First, I read the headline: “Dutton rules out two frontrunners for RBA governor.”
Then I read that Mr Dutton had said:
“We’ve made it clear to the government we don’t believe it should be somebody who is familiar, if you like, to the government, somebody who has been working very closely with the Treasurer, or the finance minister, or the prime minister.”
Next, I read that Jane Hume said that it shouldn’t be someone from the Public Service who’d been “doing the bidding of the government.”
All of which leads me to the belief that the whole Robodebt fiasco seems to have washed over their head without them picking up some of the fundamental lessons that should have been learned.
Starting with Senator Hume, she seems to have missed the fact that the Public Service are not there to simply do “the bidding of the government”. But then she was the one who was expressing the idea that Phillip Lowe should have his term extended because he was really only the poor man who’d had to raise interest rates because of the poor performance of Labor. We could have a long conversation about the truth or otherwise of that statement. Suffice to say, I don’t think that she’s going to win a lot of hearts with sympathy for the man who told us that rates wouldn’t rise until 2024 and, ok, that was wrong but if you just take in boarders or get a second job or spend less, then you’ll be ok.
As far as the idea that the Public Service are simply there to implement the government’s policy, it seems appealing enough at first glance. However, BJH (Before John Howard), there was a concept that they were there to give frank and fearless advice. I’m sure that you’ve heard that phrase before but basically it means that there were times when a public servant needs to explain to the minister the difficulty or, in some cases, the impossibility of what he or she intends to do.
“Yes, minister, giving everyone a million dollars will make everyone a millionaire, but the resultant inflation will make the Weimar Republic look like a minor economic hiccup… the Weimar Republic… you know, Germany before Hitler… inflation was… no, minister, I’m not sayin’ that you’re a Nazi, but…”
While the “Yes, Minister” aspect may drum up images of the recalcitrant public service of Sir Humphrey Appleby and the reluctance to embrace change, the fact remains that a newly elected MP will have a lot to learn and simply believing that one has a mandate to exclude anyone who votes for the opposition parties should have their vote disallowed on the grounds of mental incapacity doesn’t mean that it can happen overnight, even if it’s a firmly held belief of the incoming Prime Minister, Craig Kelly.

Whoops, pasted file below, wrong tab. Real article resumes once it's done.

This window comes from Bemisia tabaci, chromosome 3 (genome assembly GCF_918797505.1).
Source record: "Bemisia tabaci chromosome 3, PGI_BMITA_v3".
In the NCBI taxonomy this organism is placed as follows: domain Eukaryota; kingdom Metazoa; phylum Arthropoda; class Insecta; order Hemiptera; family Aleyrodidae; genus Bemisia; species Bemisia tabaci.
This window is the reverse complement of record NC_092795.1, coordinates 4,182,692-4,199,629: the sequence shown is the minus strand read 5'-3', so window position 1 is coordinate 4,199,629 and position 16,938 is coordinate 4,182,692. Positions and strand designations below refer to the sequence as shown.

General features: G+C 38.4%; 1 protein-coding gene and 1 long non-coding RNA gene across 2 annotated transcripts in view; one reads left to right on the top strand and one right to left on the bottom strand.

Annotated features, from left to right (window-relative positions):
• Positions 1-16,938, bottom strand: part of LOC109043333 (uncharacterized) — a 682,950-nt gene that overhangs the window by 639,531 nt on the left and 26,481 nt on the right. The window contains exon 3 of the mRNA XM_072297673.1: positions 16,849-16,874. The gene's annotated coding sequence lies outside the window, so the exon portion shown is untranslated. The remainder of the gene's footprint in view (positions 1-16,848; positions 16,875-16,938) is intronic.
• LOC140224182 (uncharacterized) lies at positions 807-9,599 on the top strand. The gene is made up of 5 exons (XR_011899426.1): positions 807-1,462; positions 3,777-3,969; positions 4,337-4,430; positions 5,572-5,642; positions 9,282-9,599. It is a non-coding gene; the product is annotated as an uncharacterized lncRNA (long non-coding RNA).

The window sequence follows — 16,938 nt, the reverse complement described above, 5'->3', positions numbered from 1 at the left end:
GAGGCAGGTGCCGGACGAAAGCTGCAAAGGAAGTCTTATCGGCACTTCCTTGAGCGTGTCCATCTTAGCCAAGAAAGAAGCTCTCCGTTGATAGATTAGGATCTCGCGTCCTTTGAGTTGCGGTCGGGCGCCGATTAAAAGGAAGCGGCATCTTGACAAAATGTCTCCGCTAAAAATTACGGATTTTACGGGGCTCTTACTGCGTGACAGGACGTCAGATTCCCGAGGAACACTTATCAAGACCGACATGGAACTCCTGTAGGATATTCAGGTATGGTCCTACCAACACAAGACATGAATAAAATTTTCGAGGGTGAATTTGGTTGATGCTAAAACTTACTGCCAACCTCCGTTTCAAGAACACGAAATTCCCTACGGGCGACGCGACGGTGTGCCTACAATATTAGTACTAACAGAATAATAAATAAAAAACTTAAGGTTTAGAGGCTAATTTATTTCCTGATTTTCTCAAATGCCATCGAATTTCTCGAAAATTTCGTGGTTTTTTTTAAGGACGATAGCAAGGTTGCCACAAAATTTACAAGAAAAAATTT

One of the major problems with Robodebt was the way that people acted to please the minister. At the moment, the Coalition are attempting a lot of rewriting of the Royal Commission’s findings. As well as the “Well, income averaging was started by Labor,” we also have the idea being floated that it was the public servants who failed to make the poor minister aware of the problems in the scheme. Morrison’s press release contained no mea culpa but was a typical response from He Who Does Not Hold A Hose.
All the evidence suggested that not only were ministers unwilling to listen to any problems raised by those responsible for implementing the scheme, but some were complicit in covering up legal advice and any commonsense suggestion that averaging someone’s income out over a period of time would not tell you how much they earned in a shorter period of time. Otherwise, we could possibly disqualify most aged pensioners on the grounds that they worked too many hours over the previous fifty years, and it puts them over the allowed hours for the pension.
Thankfully the media have learned a valuable lesson from this which is if they ignore something there’s a pretty good chance they won’t be held responsible when it all goes wrong. After all, in spite of the praise the Royal Commissioner gave to social media and independent journalists in uncovering this whole mess, there’s very little reporting of that in the media that was criticized for their lack of interest in doing any more than acting as ChatGPT and rewriting press releases from the government. Strangely criticism of the mainstream media from Catherine Holmes is also missing from most of the mainstream media.
And to move on to the terrible problems of the gas producers, I read in The Australian Financial Review a description of how bad recent changes were and how this terrible Albanese government had made all these decisions which were holding up projects which was leading to a supply shortage… Strangely there was no comment from the government, or even an energy expert critiquing the views of those with a vested interest in making as large a profit as possible.
Now I’m not knocking those wishing to exploit our national resources at the expense of everyday householders to make as big a profit as possible… Mm, when I put it that way…
Anyway, my point was simply that the media are once again acting as stenographers for a vested interest feeding them a story rather than questioning, investigating and presenting an alternative view.
Ok, in a few hours we’ll have the results of the Fadden by-election. In spite of the fact that Aston was the only federal by-election where the government has won a seat from the Opposition in a hundred years, some of the media were speculating about Labor winning. By-election typically swing against the government, there’s the cost-of-living problems and Dutton is trying to make it a protest vote about the government and the Voice in what is a conservative seat, so how anyone could even contemplate Labor winning is strange.
I guess it just means that if the Liberal candidate only limps across the line the media will be able to talk about the turnaround in Dutton’s fortunes and what a great result it was.
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